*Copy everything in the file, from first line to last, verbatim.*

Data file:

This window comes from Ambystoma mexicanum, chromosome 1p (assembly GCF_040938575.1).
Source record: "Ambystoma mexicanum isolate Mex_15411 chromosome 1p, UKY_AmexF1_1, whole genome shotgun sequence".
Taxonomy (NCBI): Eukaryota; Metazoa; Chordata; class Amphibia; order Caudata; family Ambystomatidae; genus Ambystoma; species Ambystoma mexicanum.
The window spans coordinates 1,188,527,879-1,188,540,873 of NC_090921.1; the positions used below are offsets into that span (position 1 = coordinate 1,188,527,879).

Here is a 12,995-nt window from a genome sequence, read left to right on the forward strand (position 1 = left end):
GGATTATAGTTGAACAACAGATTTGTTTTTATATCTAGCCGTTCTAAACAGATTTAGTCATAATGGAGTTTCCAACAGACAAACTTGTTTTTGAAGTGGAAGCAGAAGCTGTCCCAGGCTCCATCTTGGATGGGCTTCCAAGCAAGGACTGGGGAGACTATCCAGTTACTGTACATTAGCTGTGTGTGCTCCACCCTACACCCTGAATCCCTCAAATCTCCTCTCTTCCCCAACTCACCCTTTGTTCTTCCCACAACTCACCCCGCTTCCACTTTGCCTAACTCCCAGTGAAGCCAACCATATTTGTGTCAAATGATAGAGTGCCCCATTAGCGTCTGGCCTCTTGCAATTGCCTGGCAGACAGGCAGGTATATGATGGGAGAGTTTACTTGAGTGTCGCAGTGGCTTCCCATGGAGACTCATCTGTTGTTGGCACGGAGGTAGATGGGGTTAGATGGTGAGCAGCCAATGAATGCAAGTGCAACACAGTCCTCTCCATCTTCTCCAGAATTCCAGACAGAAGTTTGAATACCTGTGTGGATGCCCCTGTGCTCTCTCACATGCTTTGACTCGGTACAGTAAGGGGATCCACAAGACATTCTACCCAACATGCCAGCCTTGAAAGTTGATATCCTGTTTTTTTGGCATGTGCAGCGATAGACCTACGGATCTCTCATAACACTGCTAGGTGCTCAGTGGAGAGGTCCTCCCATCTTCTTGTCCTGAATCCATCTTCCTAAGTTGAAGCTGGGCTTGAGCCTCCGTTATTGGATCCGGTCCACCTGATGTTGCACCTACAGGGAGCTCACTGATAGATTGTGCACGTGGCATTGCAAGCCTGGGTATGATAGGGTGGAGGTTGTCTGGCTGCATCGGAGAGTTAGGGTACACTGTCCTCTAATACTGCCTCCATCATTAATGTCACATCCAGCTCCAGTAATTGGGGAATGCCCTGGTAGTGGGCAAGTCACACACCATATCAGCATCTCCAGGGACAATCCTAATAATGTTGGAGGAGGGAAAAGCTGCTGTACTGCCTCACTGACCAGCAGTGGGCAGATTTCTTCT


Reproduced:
This window comes from Ambystoma mexicanum, chromosome 1p (assembly GCF_040938575.1).
Source record: "Ambystoma mexicanum isolate Mex_15411 chromosome 1p, UKY_AmexF1_1, whole genome shotgun sequence".
Taxonomy (NCBI): Eukaryota; Metazoa; Chordata; class Amphibia; order Caudata; family Ambystomatidae; genus Ambystoma; species Ambystoma mexicanum.
The window spans coordinates 1,188,527,879-1,188,540,873 of NC_090921.1; the positions used below are offsets into that span (position 1 = coordinate 1,188,527,879).

Here is a 12,995-nt window from a genome sequence, read left to right on the forward strand (position 1 = left end):
GGATTATAGTTGAACAACAGATTTGTTTTTATATCTAGCCGTTCTAAACAGATTTAGTCATAATGGAGTTTCCAACAGACAAACTTGTTTTTGAAGTGGAAGCAGAAGCTGTCCCAGGCTCCATCTTGGATGGGCTTCCAAGCAAGGACTGGGGAGACTATCCAGTTACTGTACATTAGCTGTGTGTGCTCCACCCTACACCCTGAATCCCTCAAATCTCCTCTCTTCCCCAACTCACCCTTTGTTCTTCCCACAACTCACCCCGCTTCCACTTTGCCTAACTCCCAGTGAAGCCAACCATATTTGTGTCAAATGATAGAGTGCCCCATTAGCGTCTGGCCTCTTGCAATTGCCTGGCAGACAGGCAGGTATATGATGGGAGAGTTTACTTGAGTGTCGCAGTGGCTTCCCATGGAGACTCATCTGTTGTTGGCACGGAGGTAGATGGGGTTAGATGGTGAGCAGCCAATGAATGCAAGTGCAACACAGTCCTCTCCATCTTCTCCAGAATTCCAGACAGAAGTTTGAATACCTGTGTGGATGCCCCTGTGCTCTCTCACATGCTTTGACTCGGTACAGTAAGGGGATCCACAAGACATTCTACCCAACATGCCAGCCTTGAAAGTTGATATCCTGTTTTTTTGGCATGTGCAGCGATAGACCTACGGATCTCTCATAACACTGCTAGGTGCTCAGTGGAGAGGTCCTCCCATCTTCTTGTCCTGAATCCATCTTCCTAAGTTGAAGCTGGGCTTGAGCCTCCGTTATTGGATCCGGTCCACCTGATGTTGCACCTACAGGGAGCTCACTGATAGATTGTGCACGTGGCATTGCAAGCCTGGGTATGATAGGGTGGAGGTTGTCTGGCTGCATCGGAGAGTTAGGGTACACTGTCCTCTAATACTGCCTCCATCATTAATGTCACATCCAGCTCCAGTAATTGGGGAATGCCCTGGTAGTGGGCAAGTCACACACCATATCAGCATCTCCAGGGACAATCCTAATAATGTTGGAGGAGGGAAAAGCTGCTGTACTGCCTCACTGACCAGCAGTGGGCAGATTTCTTCT